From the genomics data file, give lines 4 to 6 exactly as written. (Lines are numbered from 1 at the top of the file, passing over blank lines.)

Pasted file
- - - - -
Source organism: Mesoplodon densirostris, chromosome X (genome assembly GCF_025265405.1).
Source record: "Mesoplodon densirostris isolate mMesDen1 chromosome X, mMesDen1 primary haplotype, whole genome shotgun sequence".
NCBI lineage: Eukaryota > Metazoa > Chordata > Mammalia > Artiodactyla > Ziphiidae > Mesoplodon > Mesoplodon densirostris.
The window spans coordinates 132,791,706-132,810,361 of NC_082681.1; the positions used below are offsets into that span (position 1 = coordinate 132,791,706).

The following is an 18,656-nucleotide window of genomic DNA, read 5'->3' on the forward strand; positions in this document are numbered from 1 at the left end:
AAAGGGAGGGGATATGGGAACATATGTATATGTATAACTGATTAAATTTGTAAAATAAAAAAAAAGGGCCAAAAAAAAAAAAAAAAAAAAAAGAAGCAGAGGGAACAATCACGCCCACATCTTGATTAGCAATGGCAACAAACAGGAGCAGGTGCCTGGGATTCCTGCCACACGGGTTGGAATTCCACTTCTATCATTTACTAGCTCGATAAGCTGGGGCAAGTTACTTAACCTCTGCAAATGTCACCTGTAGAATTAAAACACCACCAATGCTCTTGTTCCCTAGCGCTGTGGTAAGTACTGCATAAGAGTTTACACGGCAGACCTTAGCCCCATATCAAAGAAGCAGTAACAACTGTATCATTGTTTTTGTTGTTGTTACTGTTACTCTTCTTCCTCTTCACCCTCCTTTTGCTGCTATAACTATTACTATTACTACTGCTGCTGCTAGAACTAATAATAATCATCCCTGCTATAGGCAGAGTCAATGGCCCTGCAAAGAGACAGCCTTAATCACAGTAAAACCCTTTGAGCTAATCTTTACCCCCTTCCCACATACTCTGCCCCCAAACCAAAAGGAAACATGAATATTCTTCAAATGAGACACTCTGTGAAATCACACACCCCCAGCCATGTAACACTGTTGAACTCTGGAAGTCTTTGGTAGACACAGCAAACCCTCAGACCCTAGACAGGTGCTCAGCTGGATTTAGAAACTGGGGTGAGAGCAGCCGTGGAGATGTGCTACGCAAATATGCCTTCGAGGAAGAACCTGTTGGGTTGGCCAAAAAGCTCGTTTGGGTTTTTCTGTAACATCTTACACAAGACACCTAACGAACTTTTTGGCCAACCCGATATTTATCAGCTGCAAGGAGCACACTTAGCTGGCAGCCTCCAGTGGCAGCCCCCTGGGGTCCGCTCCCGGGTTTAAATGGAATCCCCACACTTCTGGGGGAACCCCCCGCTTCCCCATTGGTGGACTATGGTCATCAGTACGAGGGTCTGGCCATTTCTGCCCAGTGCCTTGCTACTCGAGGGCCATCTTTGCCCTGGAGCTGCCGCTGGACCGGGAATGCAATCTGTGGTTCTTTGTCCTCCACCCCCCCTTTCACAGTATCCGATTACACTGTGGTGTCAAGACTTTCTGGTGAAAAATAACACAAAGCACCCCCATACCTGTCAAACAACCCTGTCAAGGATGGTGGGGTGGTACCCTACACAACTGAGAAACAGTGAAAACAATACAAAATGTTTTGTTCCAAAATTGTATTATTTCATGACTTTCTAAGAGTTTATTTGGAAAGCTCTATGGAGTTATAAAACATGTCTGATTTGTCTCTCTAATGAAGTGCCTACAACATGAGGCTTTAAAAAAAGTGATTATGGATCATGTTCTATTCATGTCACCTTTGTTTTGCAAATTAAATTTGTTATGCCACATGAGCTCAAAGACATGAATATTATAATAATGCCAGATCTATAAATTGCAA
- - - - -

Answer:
The window spans coordinates 132,791,706-132,810,361 of NC_082681.1; the positions used below are offsets into that span (position 1 = coordinate 132,791,706).

The following is an 18,656-nucleotide window of genomic DNA, read 5'->3' on the forward strand; positions in this document are numbered from 1 at the left end:
AAAGGGAGGGGATATGGGAACATATGTATATGTATAACTGATTAAATTTGTAAAATAAAAAAAAAGGGCCAAAAAAAAAAAAAAAAAAAAAAGAAGCAGAGGGAACAATCACGCCCACATCTTGATTAGCAATGGCAACAAACAGGAGCAGGTGCCTGGGATTCCTGCCACACGGGTTGGAATTCCACTTCTATCATTTACTAGCTCGATAAGCTGGGGCAAGTTACTTAACCTCTGCAAATGTCACCTGTAGAATTAAAACACCACCAATGCTCTTGTTCCCTAGCGCTGTGGTAAGTACTGCATAAGAGTTTACACGGCAGACCTTAGCCCCATATCAAAGAAGCAGTAACAACTGTATCATTGTTTTTGTTGTTGTTACTGTTACTCTTCTTCCTCTTCACCCTCCTTTTGCTGCTATAACTATTACTATTACTACTGCTGCTGCTAGAACTAATAATAATCATCCCTGCTATAGGCAGAGTCAATGGCCCTGCAAAGAGACAGCCTTAATCACAGTAAAACCCTTTGAGCTAATCTTTACCCCCTTCCCACATACTCTGCCCCCAAACCAAAAGGAAACATGAATATTCTTCAAATGAGACACTCTGTGAAATCACACACCCCCAGCCATGTAACACTGTTGAACTCTGGAAGTCTTTGGTAGACACAGCAAACCCTCAGACCCTAGACAGGTGCTCAGCTGGATTTAGAAACTGGGGTGAGAGCAGCCGTGGAGATGTGCTACGCAAATATGCCTTCGAGGAAGAACCTGTTGGGTTGGCCAAAAAGCTCGTTTGGGTTTTTCTGTAACATCTTACACAAGACACCTAACGAACTTTTTGGCCAACCCGATATTTATCAGCTGCAAGGAGCACACTTAGCTGGCAGCCTCCAGTGGCAGCCCCCTGGGGTCCGCTCCCGGGTTTAAATGGAATCCCCACACTTCTGGGGGAACCCCCCGCTTCCCCATTGGTGGACTATGGTCATCAGTACGAGGGTCTGGCCATTTCTGCCCAGTGCCTTGCTACTCGAGGGCCATCTTTGCCCTGGAGCTGCCGCTGGACCGGGAATGCAATCTGTGGTTCTTTGTCCTCCACCCCCCCTTTCACAGTATCCGATTACACTGTGGTGTCAAGACTTTCTGGTGAAAAATAACACAAAGCACCCCCATACCTGTCAAACAACCCTGTCAAGGATGGTGGGGTGGTACCCTACACAACTGAGAAACAGTGAAAACAATACAAAATGTTTTGTTCCAAAATTGTATTATTTCATGACTTTCTAAGAGTTTATTTGGAAAGCTCTATGGAGTTATAAAACATGTCTGATTTGTCTCTCTAATGAAGTGCCTACAACATGAGGCTTTAAAAAAAGTGATTATGGATCATGTTCTATTCATGTCACCTTTGTTTTGCAAATTAAATTTGTTATGCCACATGAGCTCAAAGACATGAATATTATAATAATGCCAGATCTATAAATTGCAA